It seems that after Public Knowledge came out, guns blazing, and just plain making things up about copyright extensions in the new round of NAFTA negotiations, they and their supporters tried to tiptoe these statements back on Twitter by blaming the USTR for its lack of clarity. While I have little doubt that such vagueness is present—certainly if the USTR’s own press release is any indication—this does not excuse manufacturing a story and blasting it all over the internet, not least because a moment’s thought was all PK needed to conclude that what they were about to say probably wasn’t true. But once these things are on the internet and spread, well…what was never true in the morning will be true in many minds by five o’clock.
There are only two explanations for someone perpetrating an outright lie: ignorance or corruption. Either one is innocently misinformed and, therefore, unqualified to speak on the given subject; or one is purposely spreading falsehoods and, therefore, undeserving of anyone’s trust. And I suppose we have to acknowledge a hybrid of the two whereby one becomes so entrenched in an ideology (e.g. an anti-copyright agenda) that one remains willfully ignorant in order to feel less corrupt while spreading lies.
And that little sermon brings us to the tweet posted by Public Knowledge’s Senior Vice President Harold Feld, originally written to draw reader attention to the organization’s memo about the invented copyright extension in new NAFTA …
This is a fine example of a “deep story” as described by Alice Marwick in her paper about why we share fake news. For some Americans, their deep story is that immigrants are destroying the nation; for others, it’s a vast Jewish conspiracy; for many, it’s that vaccines cause autism; and for the anti-copyright zealot, it’s that Mickey Mouse has long been the primary (if not the sole) reason for term extensions in American copyright law. And because this is a deep story with roots in millions of minds, I’m not calling out Feld personally so much as by example; only he knows whether his tweet is more a manifestation of ignorance or corruption.
So, once again, I feel compelled to clarify a salient point about copyright history; and I apologize if this gets a little technical and arcane, but here it goes: Mickey Mouse had sweet fuck all to do with the current U.S. copyright term.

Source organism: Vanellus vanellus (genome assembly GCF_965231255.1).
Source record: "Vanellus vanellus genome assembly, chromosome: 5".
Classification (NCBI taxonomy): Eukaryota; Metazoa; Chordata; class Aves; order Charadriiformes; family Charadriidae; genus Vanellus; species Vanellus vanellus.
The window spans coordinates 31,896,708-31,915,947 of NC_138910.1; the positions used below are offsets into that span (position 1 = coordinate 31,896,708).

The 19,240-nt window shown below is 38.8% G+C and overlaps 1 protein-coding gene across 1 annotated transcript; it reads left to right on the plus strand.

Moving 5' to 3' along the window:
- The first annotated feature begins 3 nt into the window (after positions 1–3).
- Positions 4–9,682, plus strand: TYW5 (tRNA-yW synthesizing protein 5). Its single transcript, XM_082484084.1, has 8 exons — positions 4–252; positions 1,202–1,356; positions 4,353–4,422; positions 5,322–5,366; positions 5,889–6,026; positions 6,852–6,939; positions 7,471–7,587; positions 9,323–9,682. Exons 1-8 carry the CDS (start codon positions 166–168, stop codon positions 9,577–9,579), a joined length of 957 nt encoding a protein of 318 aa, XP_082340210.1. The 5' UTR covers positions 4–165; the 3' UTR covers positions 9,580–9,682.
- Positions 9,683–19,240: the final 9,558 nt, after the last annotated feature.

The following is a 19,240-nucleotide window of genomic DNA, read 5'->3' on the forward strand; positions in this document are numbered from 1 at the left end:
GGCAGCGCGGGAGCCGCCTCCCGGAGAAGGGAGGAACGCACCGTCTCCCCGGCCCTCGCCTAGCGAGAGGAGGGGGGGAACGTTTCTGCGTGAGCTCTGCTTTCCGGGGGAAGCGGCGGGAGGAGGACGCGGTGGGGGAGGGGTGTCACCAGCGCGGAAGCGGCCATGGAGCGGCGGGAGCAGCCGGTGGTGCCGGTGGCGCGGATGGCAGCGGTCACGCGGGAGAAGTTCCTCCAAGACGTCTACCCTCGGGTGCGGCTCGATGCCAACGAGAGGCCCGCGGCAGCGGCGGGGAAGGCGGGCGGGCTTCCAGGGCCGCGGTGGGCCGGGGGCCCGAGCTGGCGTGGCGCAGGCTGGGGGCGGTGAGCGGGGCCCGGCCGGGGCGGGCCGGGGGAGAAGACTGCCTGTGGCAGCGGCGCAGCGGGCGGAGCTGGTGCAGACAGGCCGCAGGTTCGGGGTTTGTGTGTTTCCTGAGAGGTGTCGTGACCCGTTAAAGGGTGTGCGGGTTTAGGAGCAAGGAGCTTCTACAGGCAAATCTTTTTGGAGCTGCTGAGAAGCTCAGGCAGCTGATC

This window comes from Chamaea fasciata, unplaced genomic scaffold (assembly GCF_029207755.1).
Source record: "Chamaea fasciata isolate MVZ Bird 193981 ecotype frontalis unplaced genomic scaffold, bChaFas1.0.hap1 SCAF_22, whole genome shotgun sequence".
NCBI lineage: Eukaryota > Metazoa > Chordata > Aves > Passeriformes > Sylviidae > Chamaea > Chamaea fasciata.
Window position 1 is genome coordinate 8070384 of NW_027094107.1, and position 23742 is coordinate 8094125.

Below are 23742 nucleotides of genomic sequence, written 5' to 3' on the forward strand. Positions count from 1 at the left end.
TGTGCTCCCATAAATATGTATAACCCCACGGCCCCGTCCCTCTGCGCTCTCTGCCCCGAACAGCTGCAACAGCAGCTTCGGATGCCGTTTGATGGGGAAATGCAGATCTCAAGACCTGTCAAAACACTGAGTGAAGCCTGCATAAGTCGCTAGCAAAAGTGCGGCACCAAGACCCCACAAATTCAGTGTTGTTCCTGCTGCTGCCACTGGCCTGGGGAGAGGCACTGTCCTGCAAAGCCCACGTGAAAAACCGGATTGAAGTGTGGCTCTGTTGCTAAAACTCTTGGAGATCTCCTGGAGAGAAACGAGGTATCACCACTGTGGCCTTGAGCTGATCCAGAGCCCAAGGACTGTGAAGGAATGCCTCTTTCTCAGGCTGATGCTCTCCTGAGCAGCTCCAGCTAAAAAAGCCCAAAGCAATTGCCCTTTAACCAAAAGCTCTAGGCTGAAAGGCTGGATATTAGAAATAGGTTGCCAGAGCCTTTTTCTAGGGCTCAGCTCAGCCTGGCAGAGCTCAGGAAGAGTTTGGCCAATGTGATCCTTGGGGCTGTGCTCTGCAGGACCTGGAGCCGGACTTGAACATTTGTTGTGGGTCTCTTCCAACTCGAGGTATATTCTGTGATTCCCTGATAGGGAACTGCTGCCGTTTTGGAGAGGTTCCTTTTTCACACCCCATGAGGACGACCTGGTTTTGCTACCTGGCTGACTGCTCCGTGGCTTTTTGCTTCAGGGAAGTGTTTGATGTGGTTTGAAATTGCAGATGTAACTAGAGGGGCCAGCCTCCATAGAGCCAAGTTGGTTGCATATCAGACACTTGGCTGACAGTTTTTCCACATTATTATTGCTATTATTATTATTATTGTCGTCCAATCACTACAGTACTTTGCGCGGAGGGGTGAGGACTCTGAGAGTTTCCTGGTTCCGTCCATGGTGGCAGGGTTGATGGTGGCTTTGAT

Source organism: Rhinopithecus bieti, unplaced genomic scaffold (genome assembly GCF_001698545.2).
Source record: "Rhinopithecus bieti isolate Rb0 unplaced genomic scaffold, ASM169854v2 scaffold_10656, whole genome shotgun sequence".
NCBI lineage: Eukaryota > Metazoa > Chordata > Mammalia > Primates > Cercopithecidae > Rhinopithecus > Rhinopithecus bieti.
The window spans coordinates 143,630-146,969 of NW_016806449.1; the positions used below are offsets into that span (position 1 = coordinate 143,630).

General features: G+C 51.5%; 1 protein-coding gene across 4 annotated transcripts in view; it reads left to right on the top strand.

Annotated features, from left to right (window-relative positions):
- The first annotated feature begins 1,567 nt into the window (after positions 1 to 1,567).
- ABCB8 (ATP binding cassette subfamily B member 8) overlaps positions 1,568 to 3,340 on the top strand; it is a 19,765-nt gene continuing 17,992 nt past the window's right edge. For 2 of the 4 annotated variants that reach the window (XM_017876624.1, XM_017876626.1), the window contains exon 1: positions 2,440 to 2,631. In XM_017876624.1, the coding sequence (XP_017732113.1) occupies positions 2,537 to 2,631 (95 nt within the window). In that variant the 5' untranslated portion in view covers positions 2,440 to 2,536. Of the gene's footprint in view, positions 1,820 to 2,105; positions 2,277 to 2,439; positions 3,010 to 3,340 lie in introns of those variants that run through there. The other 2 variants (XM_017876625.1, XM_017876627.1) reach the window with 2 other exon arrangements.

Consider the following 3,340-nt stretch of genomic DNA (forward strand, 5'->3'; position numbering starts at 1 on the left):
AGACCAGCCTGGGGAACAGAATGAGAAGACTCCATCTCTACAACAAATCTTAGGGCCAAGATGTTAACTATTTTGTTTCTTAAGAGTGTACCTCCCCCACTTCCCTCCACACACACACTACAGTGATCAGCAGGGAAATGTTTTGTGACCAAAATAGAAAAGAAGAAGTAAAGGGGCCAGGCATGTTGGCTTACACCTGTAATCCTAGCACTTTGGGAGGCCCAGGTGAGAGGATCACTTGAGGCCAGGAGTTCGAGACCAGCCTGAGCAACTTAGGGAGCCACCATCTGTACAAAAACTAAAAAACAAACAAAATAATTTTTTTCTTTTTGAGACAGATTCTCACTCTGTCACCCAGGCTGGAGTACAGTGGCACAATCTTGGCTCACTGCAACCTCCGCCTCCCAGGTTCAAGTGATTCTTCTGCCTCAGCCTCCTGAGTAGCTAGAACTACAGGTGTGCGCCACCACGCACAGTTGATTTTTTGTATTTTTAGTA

That’s not an opinion or a counter-narrative or an alternative fact. The Mouse story, while plausible and attractive to many, just ain’t so; and no self-respecting copyright scholar would allow it to be repeated as “history” because they know that the development of copyright term length dates back at least 160 years before Mickey first appeared on screen. Here’s a synopsis …
In Millar v. Taylor (1769), the English court held that a perpetual copyright existed at common law until statutory copyright—the Statute of Anne ratified in 1710—placed a limit (albeit a necessary one) on the duration of the term. By the late 1830s, France already had a posthumous term based on life of the author plus ten years; and England began debating a similar regime predicated on a bill that would have extended the term to life of the author plus 60 years. A version of that bill passed in 1842 with a term of life of the author plus seven years, or 42 years, whichever was the longer.
With the Berne Convention treaty of 1886, England, France, and other signatory nations much smaller than the U.S. continued to extend terms, eventually mandating life of the author plus 50 in 1948. Meanwhile, throughout the 19th century, the United States dragged its feet for about sixty years in ratifying any kind of international copyright law (doing so in 1891) and only codified a life-of-the-author-plus-50 regime in the 1976 Copyright Act—nearly 70 years after those terms were first adopted on a voluntary basis in Berne.
When the U.S. finally joined Berne in 1989 (103 years after its origination), this was just in time to play catch-up once again as Europe was about to coalesce into the EU in 1992. The European Parliament settled on a term of life of the author plus 70 years, thus providing grounds for the Copyright Term Extension Act of 1998, which amended the 1976 law to conform to the terms adopted by the EU and other key trading nations.
That’s a digest version of term length and how it got that way, but suffice to say that Mickey Mouse’s debut performance in Steamboat Willie in 1928 is not even a footnote in the evolution of widely-adopted, international copyright terms to which the U.S. eventually had to adhere if it wanted to join various trade agreements with some of its most important partners.
People are entitled to argue that copyright terms are too long, which is a perfectly valid topic for discussion and debate. But they are not entitled—least of all under the banner of a public-serving organization—to perpetuate conspiratorial nonsense in order to score symbolic social-media “wins” rather than provide substantive contributions. We have enough of the former in our current politics, and if that’s all the folks at Public Knowledge can bring to the table, then they don’t deserve a seat—either because they are unqualified or because they are dishonest.
Also see Brief History of US Copyright Terms at Copyhype.